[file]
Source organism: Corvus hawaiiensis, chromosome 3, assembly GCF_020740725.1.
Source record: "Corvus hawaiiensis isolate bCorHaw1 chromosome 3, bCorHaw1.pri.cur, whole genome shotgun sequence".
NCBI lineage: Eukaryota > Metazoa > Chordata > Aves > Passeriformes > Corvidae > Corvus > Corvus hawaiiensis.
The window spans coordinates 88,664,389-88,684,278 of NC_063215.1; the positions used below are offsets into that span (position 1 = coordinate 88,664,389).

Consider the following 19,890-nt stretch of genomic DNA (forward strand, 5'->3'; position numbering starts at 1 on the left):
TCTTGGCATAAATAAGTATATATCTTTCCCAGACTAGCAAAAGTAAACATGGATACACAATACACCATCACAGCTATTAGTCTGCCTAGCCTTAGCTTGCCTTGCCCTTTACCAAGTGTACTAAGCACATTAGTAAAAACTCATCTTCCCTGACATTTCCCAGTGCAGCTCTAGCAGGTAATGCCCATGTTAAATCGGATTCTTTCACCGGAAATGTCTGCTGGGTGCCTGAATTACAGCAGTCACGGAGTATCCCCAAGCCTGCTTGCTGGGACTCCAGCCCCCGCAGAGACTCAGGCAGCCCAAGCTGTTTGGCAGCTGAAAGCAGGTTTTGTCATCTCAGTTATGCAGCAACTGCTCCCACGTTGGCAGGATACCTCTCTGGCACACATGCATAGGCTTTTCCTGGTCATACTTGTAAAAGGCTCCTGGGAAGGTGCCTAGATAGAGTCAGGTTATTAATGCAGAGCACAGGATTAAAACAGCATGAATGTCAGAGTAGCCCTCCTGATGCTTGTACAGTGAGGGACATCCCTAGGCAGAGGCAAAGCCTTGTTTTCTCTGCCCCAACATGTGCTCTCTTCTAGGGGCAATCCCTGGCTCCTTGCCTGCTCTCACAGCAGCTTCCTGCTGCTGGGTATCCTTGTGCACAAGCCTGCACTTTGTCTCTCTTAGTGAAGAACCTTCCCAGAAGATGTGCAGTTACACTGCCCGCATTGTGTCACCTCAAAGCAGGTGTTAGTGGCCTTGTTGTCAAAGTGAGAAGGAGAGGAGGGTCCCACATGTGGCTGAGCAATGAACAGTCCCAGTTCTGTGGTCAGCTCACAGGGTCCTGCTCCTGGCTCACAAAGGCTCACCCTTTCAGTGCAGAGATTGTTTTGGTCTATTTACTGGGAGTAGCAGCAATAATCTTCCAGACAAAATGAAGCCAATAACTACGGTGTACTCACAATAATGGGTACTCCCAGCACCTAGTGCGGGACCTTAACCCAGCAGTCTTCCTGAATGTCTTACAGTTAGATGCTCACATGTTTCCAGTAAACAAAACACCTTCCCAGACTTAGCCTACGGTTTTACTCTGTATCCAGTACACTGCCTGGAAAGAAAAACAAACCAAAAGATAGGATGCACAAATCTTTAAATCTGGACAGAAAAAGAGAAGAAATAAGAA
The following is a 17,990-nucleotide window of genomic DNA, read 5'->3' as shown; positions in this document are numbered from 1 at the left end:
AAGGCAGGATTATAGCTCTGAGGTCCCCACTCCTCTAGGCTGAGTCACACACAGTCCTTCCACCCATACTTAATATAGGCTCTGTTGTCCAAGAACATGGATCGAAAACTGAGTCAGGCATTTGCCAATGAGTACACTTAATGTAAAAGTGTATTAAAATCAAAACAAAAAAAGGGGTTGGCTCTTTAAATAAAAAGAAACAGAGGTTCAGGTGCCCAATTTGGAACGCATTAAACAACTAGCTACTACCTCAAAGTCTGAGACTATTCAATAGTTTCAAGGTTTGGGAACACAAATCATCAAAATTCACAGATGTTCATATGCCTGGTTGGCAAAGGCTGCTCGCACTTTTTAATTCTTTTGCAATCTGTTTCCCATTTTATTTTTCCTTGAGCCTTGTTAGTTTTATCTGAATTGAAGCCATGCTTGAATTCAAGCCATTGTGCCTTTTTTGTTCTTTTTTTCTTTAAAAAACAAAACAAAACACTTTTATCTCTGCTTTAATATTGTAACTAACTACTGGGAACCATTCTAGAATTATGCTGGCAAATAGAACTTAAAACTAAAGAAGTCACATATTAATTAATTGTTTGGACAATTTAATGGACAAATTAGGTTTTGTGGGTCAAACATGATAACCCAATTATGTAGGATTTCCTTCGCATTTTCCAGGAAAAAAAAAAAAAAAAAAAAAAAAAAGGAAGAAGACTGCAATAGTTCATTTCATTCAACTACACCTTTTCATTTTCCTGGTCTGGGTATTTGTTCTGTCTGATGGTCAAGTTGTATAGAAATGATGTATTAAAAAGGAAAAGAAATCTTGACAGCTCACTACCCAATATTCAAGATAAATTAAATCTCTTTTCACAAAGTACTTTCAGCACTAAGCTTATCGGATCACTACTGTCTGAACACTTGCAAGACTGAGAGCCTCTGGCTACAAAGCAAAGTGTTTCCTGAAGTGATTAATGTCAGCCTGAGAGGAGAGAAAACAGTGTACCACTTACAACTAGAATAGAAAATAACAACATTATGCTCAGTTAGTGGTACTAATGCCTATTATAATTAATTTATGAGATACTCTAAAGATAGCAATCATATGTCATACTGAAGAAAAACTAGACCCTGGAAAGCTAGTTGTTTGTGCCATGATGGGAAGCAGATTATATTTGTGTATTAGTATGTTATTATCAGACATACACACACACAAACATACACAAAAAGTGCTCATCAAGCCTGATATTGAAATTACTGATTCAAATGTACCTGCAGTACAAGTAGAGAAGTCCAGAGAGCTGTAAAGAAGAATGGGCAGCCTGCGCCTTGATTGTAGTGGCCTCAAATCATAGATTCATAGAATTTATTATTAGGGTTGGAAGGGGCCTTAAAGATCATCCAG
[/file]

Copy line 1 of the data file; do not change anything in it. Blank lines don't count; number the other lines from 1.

Source organism: Corvus hawaiiensis, chromosome 3, assembly GCF_020740725.1.